How Did TerraCycle Reach Its Millionaire Revenue?

published Feb 05, 2015
1 min read

The company started as a classic start-up which converted waste into something useful. How did they make this profitable?


‘Making money from rubbish’ is the rule number one followed by Tom Szaky, the 33-year-old Hungarian that gave birth to this social enterprise. The project started 13 years ago in the USA, and has quickly spread its operations to more than 21 countries and has currently more than 100 employees. In line with this growth came its fast-growing revenues, which reached £13 million last year. TerraCycle launched in the UK in 2009.

Being born in communist Hungary gave Tom a special perspective regarding waste, which got stronger when he moved to Canada at the age of ten and saw so much ‘waste’ on the streets. This opposite life experiences inspired him to run a business which would make its profit purely from giving waste a whole new meaning.

How did this magic happen? TerraCycle has a quite simple (and successful) business model. They collect waste, specifically those products that are harder to be recycled, and turn them into something useful, for a profit. They work closely with big firms like Johnson & Johnson and McVities, among others, who give them money in return of collecting their waste. TerraCycle heavily relies on big businesses’ waste, so their biggest challenge is to keep them interested in their programmes.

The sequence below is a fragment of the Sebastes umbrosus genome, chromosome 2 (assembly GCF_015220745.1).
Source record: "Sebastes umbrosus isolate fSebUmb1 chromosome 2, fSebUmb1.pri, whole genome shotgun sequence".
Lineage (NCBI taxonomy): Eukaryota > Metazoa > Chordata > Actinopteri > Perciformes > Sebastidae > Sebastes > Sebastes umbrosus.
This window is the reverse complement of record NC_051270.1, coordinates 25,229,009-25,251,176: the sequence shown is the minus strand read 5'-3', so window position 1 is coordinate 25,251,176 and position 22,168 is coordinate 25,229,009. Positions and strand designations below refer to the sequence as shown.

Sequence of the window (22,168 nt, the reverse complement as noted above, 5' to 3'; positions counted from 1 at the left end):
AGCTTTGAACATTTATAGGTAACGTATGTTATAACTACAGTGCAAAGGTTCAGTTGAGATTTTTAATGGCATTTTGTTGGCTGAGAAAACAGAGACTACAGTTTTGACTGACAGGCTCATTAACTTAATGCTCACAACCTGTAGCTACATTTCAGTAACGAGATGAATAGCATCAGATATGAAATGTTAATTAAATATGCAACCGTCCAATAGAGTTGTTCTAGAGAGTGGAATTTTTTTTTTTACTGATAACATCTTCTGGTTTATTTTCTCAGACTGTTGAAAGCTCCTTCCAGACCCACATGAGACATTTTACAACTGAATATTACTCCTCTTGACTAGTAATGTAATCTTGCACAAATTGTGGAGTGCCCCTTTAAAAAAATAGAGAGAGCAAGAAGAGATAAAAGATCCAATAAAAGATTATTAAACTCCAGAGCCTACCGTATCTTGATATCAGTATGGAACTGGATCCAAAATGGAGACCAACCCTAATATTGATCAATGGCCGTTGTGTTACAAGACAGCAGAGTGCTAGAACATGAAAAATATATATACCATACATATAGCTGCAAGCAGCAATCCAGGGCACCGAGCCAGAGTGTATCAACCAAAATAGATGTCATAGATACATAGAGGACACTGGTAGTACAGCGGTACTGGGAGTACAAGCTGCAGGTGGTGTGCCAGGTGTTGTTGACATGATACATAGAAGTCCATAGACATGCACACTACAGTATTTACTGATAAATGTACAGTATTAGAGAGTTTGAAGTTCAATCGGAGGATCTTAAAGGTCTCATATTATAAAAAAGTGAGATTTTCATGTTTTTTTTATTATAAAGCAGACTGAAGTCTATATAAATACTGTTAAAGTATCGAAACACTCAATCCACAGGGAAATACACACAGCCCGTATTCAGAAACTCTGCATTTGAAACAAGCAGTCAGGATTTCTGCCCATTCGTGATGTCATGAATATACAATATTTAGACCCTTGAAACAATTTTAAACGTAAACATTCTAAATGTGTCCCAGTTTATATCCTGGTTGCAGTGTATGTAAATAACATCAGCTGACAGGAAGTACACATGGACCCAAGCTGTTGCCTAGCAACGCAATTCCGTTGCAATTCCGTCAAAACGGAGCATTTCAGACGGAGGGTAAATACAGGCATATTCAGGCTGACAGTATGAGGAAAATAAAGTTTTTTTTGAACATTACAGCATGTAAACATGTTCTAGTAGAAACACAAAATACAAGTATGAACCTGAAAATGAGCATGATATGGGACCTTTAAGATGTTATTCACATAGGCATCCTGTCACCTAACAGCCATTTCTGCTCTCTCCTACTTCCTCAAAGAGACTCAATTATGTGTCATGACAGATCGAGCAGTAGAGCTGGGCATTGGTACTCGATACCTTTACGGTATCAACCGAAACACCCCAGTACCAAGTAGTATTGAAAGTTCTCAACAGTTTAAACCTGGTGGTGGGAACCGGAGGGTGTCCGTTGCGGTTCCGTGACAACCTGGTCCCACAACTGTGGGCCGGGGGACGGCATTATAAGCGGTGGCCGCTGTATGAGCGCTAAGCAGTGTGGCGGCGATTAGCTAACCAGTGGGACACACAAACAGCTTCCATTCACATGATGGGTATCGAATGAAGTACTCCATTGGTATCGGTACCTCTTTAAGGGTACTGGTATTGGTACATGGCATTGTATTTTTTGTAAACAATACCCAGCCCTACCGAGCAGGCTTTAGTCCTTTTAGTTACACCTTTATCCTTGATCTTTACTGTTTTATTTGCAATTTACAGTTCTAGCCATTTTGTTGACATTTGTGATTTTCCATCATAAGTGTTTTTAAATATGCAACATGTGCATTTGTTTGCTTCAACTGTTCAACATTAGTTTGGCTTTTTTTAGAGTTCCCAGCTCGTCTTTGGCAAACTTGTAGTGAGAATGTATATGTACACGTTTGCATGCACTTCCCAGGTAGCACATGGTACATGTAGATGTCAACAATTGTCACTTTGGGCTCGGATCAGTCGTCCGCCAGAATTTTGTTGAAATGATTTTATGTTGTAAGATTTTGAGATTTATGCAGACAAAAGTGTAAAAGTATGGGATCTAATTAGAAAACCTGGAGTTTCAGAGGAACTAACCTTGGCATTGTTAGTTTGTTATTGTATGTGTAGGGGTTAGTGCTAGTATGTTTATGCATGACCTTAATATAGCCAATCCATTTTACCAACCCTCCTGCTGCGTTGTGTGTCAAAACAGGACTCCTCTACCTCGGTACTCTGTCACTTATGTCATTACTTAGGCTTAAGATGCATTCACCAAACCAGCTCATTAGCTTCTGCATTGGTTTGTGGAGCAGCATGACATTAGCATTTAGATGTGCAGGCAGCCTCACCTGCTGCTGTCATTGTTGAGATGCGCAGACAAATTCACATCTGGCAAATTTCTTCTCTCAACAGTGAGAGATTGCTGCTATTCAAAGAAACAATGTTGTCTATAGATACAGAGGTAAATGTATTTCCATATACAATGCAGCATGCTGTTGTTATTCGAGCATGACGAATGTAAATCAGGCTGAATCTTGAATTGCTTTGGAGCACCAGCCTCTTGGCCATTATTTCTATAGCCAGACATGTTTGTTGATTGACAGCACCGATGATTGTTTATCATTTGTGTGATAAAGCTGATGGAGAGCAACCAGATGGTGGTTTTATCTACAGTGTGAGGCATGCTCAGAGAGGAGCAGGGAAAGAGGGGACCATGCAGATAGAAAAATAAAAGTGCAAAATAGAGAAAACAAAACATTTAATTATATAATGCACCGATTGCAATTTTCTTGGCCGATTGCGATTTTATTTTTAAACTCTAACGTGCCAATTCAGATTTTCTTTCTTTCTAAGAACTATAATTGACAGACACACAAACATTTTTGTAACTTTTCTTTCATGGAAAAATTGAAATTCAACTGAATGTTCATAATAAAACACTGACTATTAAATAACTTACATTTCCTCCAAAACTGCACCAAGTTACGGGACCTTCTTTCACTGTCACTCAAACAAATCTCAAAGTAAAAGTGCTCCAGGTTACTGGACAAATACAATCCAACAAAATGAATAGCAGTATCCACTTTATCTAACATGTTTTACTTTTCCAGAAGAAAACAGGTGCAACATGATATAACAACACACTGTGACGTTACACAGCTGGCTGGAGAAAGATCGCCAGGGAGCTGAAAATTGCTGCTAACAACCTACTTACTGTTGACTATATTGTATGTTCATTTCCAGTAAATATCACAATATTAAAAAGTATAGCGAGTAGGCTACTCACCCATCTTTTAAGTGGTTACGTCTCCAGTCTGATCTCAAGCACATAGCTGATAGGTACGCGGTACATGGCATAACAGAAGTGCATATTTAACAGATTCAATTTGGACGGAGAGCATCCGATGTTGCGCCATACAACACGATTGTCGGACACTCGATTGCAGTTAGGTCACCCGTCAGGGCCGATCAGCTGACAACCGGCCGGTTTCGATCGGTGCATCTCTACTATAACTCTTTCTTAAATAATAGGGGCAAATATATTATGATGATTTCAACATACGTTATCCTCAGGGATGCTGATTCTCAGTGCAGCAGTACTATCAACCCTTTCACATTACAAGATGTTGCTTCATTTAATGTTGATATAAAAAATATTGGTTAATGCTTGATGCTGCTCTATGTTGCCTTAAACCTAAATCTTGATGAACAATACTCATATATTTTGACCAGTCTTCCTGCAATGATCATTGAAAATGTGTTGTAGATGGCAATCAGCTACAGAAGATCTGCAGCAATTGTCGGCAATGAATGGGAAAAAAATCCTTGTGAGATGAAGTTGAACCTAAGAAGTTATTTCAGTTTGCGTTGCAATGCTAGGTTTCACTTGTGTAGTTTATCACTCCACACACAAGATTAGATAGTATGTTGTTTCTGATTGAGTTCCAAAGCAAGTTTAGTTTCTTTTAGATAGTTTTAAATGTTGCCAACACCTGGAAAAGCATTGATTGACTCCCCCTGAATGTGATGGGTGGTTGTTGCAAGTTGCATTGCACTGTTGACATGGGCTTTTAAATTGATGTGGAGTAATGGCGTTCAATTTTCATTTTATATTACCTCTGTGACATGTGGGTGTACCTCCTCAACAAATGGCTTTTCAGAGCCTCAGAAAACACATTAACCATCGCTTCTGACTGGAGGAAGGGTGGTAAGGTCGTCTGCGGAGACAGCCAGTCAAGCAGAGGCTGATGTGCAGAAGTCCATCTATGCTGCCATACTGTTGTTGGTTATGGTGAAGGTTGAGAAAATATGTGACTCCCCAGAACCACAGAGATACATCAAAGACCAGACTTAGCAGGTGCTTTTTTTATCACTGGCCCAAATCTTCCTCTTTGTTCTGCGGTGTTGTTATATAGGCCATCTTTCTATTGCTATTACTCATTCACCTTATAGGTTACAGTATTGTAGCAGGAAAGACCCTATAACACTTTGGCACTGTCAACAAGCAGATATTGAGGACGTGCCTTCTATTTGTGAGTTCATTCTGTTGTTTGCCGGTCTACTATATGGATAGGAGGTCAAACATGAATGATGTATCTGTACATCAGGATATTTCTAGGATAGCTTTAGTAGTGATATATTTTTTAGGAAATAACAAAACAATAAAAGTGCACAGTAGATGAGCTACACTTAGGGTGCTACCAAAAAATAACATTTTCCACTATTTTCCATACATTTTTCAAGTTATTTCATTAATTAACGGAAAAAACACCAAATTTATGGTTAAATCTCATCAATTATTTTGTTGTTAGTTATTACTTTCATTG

TerraCycle also works with individuals that collect their own rubbish and sends it directly to TerraCycle in return for a charity donation. In this case, the company does not make much profit but contributes to charities.

What happens next? TerraCycle processes the collected rubbish and converts it into a material which is then either sold to manufacturers (most of the time), or less likely, turns them into new products (bags, dustbins, and so). They convert cigarette stubs into plastic pallets for instance.

TerraCycle Office

If you see the company’s offices, you will get a grasp of their mission. They are usually located in not so expensive neighbourhoods, have graffiti on the premises, and have some recycled bottles or something alike as wall dividers.

The two big challenges are to keep big firms providing them with waste and to find the best outcome for these materials. So far, the business has shown great results with this project, which is not only environmentally friendly but also very profitable.